Low tidal volume ventilation strategies for patients with respiratory failure from acute lung injury may lead to breath stacking and higher volumes than intended.
To determine frequency, risk factors, and volume of stacked breaths during low tidal volume ventilation for acute lung injury.
Prospective cohort study of mechanically ventilated patients with acute lung injury (enrolled from August 2006 through May 2007) treated with low tidal volume ventilation in a medical intensive care unit at an academic tertiary care hospital.
Patients were ventilated with low tidal volumes using the Acute Respiratory Distress Syndrome Network protocol for acute lung injury. Continuous flow-time and pressure-time waveforms were recorded. The frequency, risk factors, and volume of stacked breaths were determined. Sedation depth was monitored using Richmond agitation sedation scale.
Twenty patients were enrolled and studied for a mean 3.3 ± 1.7 days. The median (interquartile range) Richmond agitation sedation scale was −4 (−5, −3). Inter-rater agreement for identifying stacked breaths was high (kappa 0.99, 95% confidence interval 0.98–0.99). Stacked breaths occurred at a mean 2.3 ± 3.5 per minute and resulted in median volumes of 10.1 (8.8–10.7) mL/kg predicted body weight, which was 1.62 (1.44–1.82) times the set tidal volume. Stacked breaths were significantly less common with higher set tidal volumes (relative risk 0.4 for 1 mL/kg predicted body weight increase in tidal volume, 95% confidence interval 0.23–0.90).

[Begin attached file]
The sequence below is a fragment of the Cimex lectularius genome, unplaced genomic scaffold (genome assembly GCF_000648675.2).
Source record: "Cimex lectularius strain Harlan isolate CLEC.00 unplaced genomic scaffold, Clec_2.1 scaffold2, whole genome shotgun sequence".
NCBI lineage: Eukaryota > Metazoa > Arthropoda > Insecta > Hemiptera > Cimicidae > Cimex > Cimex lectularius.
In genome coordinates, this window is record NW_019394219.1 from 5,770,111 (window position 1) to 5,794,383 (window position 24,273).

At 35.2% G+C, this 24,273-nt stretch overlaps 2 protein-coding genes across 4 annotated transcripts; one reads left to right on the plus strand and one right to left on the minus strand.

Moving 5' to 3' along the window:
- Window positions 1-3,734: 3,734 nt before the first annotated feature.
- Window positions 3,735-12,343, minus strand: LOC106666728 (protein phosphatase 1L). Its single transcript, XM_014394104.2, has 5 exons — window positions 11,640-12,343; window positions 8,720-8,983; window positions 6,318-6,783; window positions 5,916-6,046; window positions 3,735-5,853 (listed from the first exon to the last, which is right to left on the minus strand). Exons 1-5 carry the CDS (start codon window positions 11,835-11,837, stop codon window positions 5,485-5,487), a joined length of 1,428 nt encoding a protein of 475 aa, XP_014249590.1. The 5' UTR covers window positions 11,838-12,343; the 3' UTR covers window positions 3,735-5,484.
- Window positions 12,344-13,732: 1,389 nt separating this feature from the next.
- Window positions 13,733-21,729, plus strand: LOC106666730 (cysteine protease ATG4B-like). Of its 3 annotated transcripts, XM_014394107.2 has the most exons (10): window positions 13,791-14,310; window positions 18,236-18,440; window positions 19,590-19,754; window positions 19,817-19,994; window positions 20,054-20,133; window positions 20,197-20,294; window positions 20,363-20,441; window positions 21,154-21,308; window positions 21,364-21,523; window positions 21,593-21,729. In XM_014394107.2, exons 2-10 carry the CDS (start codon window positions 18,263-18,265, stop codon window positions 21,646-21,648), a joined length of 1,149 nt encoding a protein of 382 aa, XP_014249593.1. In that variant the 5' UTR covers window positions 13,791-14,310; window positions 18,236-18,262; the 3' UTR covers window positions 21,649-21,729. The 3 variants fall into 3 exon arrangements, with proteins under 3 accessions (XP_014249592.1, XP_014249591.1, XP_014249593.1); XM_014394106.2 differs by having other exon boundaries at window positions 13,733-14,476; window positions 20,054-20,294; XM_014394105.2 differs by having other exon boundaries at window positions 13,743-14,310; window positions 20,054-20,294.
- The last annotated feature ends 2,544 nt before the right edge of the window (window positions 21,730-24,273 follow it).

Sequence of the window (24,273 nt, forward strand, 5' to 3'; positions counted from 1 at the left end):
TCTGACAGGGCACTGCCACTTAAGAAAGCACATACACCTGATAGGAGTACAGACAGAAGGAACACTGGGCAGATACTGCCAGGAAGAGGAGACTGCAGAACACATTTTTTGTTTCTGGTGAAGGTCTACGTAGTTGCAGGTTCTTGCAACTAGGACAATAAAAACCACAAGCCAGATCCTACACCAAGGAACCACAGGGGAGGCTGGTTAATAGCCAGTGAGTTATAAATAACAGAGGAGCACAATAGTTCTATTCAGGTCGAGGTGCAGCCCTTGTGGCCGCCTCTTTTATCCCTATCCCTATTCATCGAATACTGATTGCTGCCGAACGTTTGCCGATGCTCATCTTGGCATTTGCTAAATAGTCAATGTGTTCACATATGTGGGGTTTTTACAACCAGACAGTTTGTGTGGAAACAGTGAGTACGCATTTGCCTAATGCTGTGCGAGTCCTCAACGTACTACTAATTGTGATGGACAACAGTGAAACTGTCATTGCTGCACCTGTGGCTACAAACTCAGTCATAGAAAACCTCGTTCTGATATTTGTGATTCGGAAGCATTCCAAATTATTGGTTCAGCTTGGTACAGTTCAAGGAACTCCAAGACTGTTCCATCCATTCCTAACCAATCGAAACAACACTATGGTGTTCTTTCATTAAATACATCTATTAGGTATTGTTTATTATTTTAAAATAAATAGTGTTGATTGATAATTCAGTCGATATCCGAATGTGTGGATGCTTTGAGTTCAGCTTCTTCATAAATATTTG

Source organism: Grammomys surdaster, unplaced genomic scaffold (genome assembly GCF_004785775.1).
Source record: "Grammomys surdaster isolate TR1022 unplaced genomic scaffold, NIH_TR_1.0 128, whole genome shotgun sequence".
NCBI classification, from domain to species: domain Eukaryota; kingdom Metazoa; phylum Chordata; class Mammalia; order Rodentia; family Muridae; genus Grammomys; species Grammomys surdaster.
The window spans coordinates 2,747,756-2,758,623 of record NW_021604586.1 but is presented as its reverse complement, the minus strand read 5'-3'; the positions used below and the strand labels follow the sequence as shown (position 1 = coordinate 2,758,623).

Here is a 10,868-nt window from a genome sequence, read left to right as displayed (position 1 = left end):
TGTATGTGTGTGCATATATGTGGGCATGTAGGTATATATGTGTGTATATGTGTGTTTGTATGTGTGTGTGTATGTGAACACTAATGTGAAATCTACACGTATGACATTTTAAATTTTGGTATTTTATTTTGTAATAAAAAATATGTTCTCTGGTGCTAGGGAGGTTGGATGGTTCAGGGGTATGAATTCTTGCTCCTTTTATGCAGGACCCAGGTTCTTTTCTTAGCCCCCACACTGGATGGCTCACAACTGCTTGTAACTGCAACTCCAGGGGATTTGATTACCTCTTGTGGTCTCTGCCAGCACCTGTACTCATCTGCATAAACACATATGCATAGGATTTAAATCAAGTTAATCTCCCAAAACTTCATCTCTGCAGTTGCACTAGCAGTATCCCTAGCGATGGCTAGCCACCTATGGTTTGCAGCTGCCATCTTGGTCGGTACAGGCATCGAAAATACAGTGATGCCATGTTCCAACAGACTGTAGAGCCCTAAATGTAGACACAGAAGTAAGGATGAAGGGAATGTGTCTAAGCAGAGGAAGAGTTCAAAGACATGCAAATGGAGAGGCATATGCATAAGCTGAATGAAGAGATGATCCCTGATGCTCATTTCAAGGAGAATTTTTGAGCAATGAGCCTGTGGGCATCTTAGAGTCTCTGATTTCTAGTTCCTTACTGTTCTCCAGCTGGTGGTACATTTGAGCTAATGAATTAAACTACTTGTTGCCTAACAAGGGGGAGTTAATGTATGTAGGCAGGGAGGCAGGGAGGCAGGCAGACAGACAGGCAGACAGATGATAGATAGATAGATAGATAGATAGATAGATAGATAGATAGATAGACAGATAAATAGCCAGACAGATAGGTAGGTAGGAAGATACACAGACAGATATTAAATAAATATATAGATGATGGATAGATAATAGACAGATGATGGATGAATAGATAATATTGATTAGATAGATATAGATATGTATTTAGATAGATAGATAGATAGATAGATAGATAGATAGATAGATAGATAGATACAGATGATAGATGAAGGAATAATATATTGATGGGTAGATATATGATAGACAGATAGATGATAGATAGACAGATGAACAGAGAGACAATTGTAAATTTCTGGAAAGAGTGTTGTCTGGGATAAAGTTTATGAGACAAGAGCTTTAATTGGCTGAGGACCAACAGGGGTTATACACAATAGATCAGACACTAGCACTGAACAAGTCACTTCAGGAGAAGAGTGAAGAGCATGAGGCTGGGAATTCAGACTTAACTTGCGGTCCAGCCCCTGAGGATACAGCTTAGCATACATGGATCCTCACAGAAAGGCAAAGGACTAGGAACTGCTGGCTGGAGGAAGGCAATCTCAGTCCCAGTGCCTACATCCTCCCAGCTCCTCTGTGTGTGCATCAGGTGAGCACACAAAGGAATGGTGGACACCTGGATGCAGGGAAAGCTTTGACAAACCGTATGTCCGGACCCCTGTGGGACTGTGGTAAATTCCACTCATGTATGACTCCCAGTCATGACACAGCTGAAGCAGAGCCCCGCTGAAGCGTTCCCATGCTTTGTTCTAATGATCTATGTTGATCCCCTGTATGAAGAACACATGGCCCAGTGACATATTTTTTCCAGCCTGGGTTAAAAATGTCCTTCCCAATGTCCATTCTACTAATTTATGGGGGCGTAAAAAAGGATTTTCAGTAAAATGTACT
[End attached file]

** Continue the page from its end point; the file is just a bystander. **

Stacked breaths occur frequently in low tidal volume ventilation despite deep sedation and result in volumes substantially above the set tidal volume. Set tidal volume has a strong influence on frequency of stacked breaths.
From the Section of Pulmonary and Critical Care Medicine, Departments of Medicine (MCP, KEM, ASP, CPN, JAK, BKG, JPK, JBH) and Health Studies (JAK, JTC), University of Chicago, Chicago, IL; and Section of Pulmonary and Critical Care Medicine, Department of Medicine (WDS), University of Pennsylvania, Philadelphia, PA.
This research was funded in part by a NIH training grant HL07605.
The authors have not disclosed any potential conflicts of interest.
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